8. Your tutorial is perfect, as always. :) I love reading them.
    I made few flowers using different fabrics myself, I think it's the great idea. :)

    1. Thank you Kamelia. The flowers are such a good idea I wonder why I haven't tried this before!!!!

  9. You never fail to amaze me April, such beautiful creations

  10. Thank you so much Karen. We're all sitting around during these really strange times. Fortunately there are dolls to lift our spirits and keep us entertained! Big hugs.

  11. Mmmm, mmmmm, mmmmm! Colette is pulling on my sleeve..., I will certainly have to give this a try on this little number that has been giving me issues! I will make sure I send the post back to you!!!Sandi

    1. LOL!!! Oh, our little divas are soooo demanding aren't they!! Would love to see what you do with this. Big hugs, April

  12. Wow! Great tutorials and wonderful dresses, as always.

    1. Thank you so much for your very kind words, Dlubaniny. Happy you enjoyed this.

  13. Kochana April, Twoje pomysły są "wystrzałowe" za każdym razem! Ty nie tylko tworzysz kreacje, Ty tworzysz nowe struktury tkanin!
    Materiał 3D - wypukłe, odstające kwiaty i inne elementy! To wszystko daje niesamowity efekt! Uwielbiam przeglądać Twoje posty bo zawsze masz dla nas niespodziankę!
    Piszesz, że nic się nie dzieje w świecie mody... ale u Ciebie się dzieje!
    I to jak! Cudne fasony! Piękne ubrania! Zachwycające kreacje!

    1. Olla wrote: Dear April, your ideas are "great" every time! You not only create creations, you create new fabric structures!
      3D material - convex, protruding flowers and other elements! It all gives an amazing effect! I love browsing your posts because you always have a surprise for us!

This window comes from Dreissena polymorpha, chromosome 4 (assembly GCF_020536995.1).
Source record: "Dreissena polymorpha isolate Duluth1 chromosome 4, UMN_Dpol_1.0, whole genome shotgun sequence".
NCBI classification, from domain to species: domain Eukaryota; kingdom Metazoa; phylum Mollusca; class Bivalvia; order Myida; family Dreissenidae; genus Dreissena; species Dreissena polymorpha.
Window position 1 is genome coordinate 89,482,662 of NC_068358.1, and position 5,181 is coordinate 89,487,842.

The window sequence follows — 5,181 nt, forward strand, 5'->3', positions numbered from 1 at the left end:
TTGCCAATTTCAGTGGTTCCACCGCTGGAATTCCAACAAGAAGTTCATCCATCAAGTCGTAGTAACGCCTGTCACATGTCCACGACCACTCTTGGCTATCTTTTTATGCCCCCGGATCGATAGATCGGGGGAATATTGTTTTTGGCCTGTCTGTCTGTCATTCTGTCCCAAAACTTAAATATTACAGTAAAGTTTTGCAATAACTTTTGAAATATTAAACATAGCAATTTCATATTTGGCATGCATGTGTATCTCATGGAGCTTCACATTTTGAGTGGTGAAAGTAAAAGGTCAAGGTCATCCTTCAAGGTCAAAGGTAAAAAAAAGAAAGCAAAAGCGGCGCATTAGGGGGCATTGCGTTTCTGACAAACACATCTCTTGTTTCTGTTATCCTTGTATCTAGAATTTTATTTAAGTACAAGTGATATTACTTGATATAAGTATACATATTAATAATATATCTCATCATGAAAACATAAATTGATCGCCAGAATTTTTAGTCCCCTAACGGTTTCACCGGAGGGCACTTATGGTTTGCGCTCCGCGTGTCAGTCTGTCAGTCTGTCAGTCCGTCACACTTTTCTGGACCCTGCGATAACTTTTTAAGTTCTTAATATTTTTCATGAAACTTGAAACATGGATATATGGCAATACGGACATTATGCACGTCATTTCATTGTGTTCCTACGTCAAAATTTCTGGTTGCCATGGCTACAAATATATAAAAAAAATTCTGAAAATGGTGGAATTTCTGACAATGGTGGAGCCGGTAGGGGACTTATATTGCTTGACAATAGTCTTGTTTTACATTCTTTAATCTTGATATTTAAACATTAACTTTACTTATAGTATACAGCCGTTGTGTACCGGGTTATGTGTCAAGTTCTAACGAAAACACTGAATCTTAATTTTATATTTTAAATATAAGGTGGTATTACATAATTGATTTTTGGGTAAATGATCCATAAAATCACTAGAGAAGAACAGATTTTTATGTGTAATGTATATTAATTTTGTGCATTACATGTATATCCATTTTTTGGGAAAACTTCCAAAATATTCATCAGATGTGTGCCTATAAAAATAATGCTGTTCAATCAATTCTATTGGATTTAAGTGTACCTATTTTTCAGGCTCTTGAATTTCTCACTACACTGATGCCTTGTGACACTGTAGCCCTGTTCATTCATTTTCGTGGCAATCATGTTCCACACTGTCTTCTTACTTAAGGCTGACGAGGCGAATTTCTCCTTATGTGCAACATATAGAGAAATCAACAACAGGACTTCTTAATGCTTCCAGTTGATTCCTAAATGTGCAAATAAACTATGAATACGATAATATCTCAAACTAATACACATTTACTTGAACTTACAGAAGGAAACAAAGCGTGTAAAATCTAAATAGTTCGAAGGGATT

You write that nothing happens in the world of fashion ... but it is happening with you!
      And how! Lovely fashions! Beautiful clothes! Amazing creations!

      Oh Olla, you are so sweet. I very much appreciate all of your kind words. With everything that has stopped since March, it is very difficult to come up with new and original idea. I don't see fashion anymore anywhere, so I have had to draw on things I remember from the past. As you said, I have to create my own fashion. It is always good to know that you and my other friends here appreciate my effort. Thank you. Big hugs.

  14. Bonjour April, je voulais savoir si tu fais des vêtements réversibles. J’en ai fait plusieurs dans le passé, mais je voulais savoir c’est quoi ta technique si tu en fais.

    1. Bonjour Shasarignis. Je suis navree, mais normalement, je ne fait pas des vetements reversible car je crains ils seront trop epais et il faut bien reflechir les fermetures!!!